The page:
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Is a sytem restore my only option


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#1 blizzyblizz

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Posted 24 March 2014 - 12:13 PM

Hello,

 

My lifes work is basically all on my laptop and I haven't backed anything up since january. Last week I had what I thought was some simple malware/virus to remove which ended up now only letting me boot to a black screen with only my cursor available to be moved..

 

I tried system repair which did not find any errors, I also tried a system restore which I thought would work but I am still booting to the same black screen.  It seems like my only option right now is a complete system recovery..

I was wondering since my HD is partitioned.. will I lose all the data on my partition? If so, then would my best bet be to buy an external harddrive enclosure and so I can mount this HD, and try to backup my data before I run the complete system recovery?

 

 

Any reply is appreciate and yes I know, I should have been posting on here when removing the malware


Edited by blizzyblizz, 24 March 2014 - 12:15 PM.


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#2 dc3

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Posted 24 March 2014 - 12:20 PM

Can you boot into Safe Mode?

 

To boot into Safe Mode start tapping the F8 key immediately after pressing the power button.

 

You will see an image similar to the one below.

 

abow7_zps2646149a.png

 

Use the up or down arrow to navigate to Safe Mode, then press Enter.


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#3 blizzyblizz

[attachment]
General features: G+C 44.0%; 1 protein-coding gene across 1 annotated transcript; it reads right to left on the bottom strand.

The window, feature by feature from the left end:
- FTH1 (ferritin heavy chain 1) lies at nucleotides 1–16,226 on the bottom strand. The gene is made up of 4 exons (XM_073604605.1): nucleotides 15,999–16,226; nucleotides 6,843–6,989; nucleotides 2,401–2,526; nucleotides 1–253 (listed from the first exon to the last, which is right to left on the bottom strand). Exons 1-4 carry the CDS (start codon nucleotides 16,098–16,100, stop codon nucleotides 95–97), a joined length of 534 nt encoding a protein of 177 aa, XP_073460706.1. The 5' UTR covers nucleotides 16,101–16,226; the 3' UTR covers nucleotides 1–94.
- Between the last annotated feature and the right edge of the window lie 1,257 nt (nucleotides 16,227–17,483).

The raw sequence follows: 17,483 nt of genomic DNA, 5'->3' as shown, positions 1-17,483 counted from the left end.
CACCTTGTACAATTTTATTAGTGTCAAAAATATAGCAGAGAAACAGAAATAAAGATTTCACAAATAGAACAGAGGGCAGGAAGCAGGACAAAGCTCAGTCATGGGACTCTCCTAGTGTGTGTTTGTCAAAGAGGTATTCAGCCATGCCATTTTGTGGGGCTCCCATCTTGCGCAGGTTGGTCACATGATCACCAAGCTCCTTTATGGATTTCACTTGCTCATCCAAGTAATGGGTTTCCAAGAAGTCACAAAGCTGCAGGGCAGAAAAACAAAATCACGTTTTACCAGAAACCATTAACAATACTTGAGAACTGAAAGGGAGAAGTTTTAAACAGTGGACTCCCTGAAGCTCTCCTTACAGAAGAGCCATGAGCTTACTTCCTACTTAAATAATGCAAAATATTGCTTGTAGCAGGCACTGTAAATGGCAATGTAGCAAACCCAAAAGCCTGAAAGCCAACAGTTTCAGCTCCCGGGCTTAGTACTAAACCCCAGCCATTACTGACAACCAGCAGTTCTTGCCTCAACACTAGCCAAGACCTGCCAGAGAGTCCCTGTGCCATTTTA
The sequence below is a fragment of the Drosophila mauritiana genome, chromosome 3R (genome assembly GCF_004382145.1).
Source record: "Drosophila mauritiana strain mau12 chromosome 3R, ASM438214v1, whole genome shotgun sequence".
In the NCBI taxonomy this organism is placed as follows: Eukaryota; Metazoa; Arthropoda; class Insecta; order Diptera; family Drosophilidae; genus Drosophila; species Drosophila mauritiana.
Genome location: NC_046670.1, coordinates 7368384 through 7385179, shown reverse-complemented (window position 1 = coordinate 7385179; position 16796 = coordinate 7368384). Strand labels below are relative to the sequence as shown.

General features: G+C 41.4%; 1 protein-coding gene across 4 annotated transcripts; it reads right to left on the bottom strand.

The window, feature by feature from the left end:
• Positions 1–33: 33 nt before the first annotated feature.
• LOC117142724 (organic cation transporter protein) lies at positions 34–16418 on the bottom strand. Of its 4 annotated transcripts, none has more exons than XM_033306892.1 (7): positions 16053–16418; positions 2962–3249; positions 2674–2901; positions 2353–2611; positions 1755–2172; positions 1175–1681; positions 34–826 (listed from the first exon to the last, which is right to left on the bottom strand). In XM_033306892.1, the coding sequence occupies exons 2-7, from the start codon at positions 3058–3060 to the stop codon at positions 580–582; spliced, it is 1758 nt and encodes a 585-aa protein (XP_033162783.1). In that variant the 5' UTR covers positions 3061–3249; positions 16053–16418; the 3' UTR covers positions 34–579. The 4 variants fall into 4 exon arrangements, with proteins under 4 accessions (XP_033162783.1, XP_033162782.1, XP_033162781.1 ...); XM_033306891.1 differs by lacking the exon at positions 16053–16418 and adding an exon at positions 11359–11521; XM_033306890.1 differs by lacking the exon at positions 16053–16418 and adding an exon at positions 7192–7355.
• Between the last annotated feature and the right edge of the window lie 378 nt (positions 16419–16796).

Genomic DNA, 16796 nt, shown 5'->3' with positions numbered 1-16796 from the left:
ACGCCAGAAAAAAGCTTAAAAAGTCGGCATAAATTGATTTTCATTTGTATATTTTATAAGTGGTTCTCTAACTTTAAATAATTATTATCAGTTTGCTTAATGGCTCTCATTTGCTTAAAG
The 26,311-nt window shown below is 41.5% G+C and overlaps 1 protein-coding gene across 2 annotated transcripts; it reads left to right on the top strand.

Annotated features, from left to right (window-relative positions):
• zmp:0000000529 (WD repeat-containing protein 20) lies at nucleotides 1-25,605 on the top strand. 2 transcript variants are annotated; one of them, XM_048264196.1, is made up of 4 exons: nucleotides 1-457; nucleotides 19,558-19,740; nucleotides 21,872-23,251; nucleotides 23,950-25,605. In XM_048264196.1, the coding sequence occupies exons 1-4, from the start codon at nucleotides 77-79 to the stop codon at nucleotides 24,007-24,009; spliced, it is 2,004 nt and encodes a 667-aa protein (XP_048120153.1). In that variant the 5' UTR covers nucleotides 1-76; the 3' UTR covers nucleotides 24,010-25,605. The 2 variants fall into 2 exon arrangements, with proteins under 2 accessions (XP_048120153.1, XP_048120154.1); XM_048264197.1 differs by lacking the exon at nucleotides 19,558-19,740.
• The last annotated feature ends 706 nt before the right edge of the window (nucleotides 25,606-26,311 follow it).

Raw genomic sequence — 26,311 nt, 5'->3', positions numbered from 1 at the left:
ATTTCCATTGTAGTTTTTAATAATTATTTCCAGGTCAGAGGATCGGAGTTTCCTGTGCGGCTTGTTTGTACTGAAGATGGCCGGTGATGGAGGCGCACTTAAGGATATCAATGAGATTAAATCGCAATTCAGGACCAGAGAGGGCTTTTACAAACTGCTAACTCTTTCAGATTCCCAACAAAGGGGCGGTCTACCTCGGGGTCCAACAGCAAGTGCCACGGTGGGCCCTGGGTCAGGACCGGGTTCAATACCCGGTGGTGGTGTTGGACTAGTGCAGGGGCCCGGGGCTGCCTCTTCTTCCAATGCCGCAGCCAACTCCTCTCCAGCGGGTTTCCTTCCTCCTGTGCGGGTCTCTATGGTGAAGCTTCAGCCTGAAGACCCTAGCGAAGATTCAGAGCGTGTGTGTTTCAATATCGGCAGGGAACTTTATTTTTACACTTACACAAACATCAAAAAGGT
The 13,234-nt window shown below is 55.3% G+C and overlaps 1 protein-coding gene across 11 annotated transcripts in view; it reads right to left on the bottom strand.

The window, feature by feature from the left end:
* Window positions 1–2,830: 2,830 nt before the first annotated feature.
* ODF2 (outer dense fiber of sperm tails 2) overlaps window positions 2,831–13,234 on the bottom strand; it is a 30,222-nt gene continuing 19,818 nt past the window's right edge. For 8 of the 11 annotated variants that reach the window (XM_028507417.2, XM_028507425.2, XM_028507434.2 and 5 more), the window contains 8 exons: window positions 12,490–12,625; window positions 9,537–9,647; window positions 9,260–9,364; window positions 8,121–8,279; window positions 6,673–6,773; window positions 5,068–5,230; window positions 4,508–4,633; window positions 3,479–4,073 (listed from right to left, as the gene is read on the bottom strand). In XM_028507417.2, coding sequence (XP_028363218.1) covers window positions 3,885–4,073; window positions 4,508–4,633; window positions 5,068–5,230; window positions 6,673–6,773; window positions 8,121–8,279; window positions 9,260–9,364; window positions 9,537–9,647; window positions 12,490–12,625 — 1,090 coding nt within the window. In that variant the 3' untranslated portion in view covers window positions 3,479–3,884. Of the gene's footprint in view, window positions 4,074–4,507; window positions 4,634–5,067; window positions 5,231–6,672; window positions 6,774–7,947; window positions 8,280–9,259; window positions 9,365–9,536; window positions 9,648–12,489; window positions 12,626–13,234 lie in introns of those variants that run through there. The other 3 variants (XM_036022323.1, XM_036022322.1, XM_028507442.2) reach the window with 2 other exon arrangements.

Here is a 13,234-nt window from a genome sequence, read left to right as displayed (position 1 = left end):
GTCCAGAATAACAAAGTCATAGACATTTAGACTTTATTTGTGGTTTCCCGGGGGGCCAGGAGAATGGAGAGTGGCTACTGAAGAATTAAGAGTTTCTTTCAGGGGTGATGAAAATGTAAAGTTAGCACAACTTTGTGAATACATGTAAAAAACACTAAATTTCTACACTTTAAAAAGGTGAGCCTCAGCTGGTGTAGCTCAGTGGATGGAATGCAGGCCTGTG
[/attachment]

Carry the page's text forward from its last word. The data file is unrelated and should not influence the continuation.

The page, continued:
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Posted 24 March 2014 - 12:31 PM

Safe mode & safe mode with command prompt both bring me to the same black screen with cursor usability only



#4 dc3

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Posted 24 March 2014 - 12:37 PM

A Repair Installation will run the Startup Repair tool.  This will not effect your data.
 
Instructions for a Windows 7 Repair installation.
 
A Windows 7 Repair Installation will require a installation disc.
 
If you do not have a Windows 7 installation disc you can download a free legal ISO image of Windows 7 SP1 at  Windows 7 Forums.  You will need to download the same version of Windows 7 that you have installed,  This image is hosted by the Digital River store which is an official distribution partner of Microsoft.  This is a genuine untouched image which is safe to download. 
 
 
Attention:  If you do have a Windows installation disc, skip Part A and go to Part B, Step 1b.
 
 
Part A, Steps 1a - 6a
 
The ISO image will need to be burned to a DVD in order to create a bootable installation disc.
 
1a)  To burn a ISO file to a DVD please download ImgBurn and install it.
 
2a)  Insert a blank DVD into your CD/DVD drive tray, and then close the tray.
 
3a)  Open ImgBurn, and click on Write image file to disc.
 
ImgBurn1_zps715cb1c2.png
 
4a)  Click on the Browse for a file icon:
 
ImgBurn2_zpsaea72ba9.png
 
5a)  Locate the ISO file you want to burn, and click on the Open button.
 
6a)  Click on the blue arrow to start burning the bootable DVD.
 
imageburn11_zpse44f577b.png
 
 
Please note:  In order to boot from this DVD you may need to change the boot order in the BIOS so that the CD/DVD-ROM is the first device in the boot order, and the hdd is the second device.
 
 
Part B, Steps 1b - 10b
 
1b)  Place the installation disc in the tray of the CD/DVD drive, close the tray and restart the computer.
 
2b)  You will be prompted to press any key to start the installation, I find the space bar handy.
 
At this point the setup process will load files, this will take several minutes.
 
3b)  You will now need to choose the  Language, Time, currency format, and Keyboard or input method that you'd like to use.
 
After this is done click on Next.
 
w71_zps6dbda47e.png
 
4b)  Click on the Repair your computer link at the bottom-left of the Install Windows window.
 
This link will begin the Windows 7 System Recovery Options.
 
w72_zps2a656a0c.png
 
5b)  System Recovery Options will now search your hard drive(s) for any Windows 7 installations.  This will take several minutes.
 
No participation is required on your part at this time, wait till it has finished and the next window opens.
 
w73_zpsd5483f05.png
 
6b)  Choose the Windows 7 installation that you'd like to perform the Startup Repair on, then click on Next
 
w74_zps490f9a17.png